Theresa Roberts was waiting, nervously, in her doctor’s office. Six months into her pregnancy, she was planning to pose that doctor a very important question.
When endocrinologist Dace Trence, M.D., entered the room, Roberts gathered up her courage and asked, “How would you feel if I named my baby after you?”
“I was a bit shocked,” admits Trence, but she accepted immediately. “It’s an amazing honor,” she says.
There is, of course, a story behind this request. Roberts was diagnosed with type 1 diabetes at the age of 5, and by the time she and her husband moved to Washington, she had managed her disease for decades. Truth be told, she was anxious about starting all over again with a new endocrinologist. But, Roberts says, she and Trence clicked from the first time they met.
“She’s got this sweet, warm personality, and she makes this big, scary disease seem doable,” says Roberts. As doctor and patient got to know each other, Roberts confided that she’d always wanted kids, but knew that her condition made it impossible.
What came next was a total surprise: Trence told Roberts that she probably could have a child. First, Roberts was stable and managing her condition well. Second, Trence noted that the Maternal and Infant Care Clinic at UW Medical Center, a high-risk maternity center, was just downstairs from her office.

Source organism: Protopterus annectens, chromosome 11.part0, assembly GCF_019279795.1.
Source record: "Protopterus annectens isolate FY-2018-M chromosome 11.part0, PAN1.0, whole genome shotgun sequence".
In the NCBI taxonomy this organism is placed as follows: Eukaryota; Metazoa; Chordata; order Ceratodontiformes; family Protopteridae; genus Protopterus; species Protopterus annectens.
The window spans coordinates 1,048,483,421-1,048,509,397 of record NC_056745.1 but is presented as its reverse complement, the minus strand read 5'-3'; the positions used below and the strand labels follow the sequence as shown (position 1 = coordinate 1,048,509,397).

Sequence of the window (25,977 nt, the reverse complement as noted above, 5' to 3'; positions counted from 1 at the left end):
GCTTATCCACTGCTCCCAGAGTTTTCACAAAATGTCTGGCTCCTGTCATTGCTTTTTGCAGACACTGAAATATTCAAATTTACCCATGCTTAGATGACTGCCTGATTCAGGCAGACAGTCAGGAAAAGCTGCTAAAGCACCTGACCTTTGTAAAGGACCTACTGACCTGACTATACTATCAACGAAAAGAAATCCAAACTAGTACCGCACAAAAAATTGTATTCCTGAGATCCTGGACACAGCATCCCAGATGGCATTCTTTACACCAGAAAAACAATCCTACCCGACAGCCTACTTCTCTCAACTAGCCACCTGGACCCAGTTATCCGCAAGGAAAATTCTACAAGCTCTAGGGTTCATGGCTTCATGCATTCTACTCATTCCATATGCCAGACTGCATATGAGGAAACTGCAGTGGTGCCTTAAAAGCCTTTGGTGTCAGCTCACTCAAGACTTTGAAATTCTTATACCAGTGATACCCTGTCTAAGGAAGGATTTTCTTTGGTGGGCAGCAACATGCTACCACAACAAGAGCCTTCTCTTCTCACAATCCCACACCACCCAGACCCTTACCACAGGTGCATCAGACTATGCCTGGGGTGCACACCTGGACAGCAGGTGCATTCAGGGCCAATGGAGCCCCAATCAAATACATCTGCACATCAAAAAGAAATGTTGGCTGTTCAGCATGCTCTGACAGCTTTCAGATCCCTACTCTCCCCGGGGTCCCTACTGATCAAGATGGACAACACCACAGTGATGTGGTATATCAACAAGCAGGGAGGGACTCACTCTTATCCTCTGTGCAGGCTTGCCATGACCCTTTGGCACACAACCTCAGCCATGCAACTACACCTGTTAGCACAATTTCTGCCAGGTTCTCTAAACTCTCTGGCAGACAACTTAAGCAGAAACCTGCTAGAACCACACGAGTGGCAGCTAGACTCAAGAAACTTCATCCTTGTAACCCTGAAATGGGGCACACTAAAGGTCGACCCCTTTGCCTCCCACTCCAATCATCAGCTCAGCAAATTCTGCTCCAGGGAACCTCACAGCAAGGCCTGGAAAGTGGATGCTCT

“I think she recognized a lot of the fear that I was feeling, and her counseling was so encouraging,” says Roberts.
Roberts’ pregnancy — carefully monitored at the maternity clinic — went smoothly, and when she gave birth, Trence was there to greet her namesake. “She came in after Dace was born and got to hold him, and she’s been there ever since,” says Roberts.
Today, Dace Roberts is a sophomore in high school, an international baccalaureate student and a member of the track team. He and Trence email about books, travel and college plans. “He’s smart, quick, curious, just a wonderful human being,” says Trence.
Roberts continues to manage her diabetes — including a case of diabetic retinopathy — with the help of the UW Medicine Eye Institute and the UW Medicine Diabetes Institute. And now, 16 years after Dace’s birth, Roberts and Trence have a new baby: a literary one.
Roberts is working on a memoir on how diabetes has affected her roles as a woman, wife and mother. Trence will lend a clinical perspective, adding her thoughts and medical insights to Roberts’ lived experience. It’s a collaboration that wouldn’t be possible without their longtime relationship.
One thing seems certain: They’ll have no trouble coming up with the perfect name.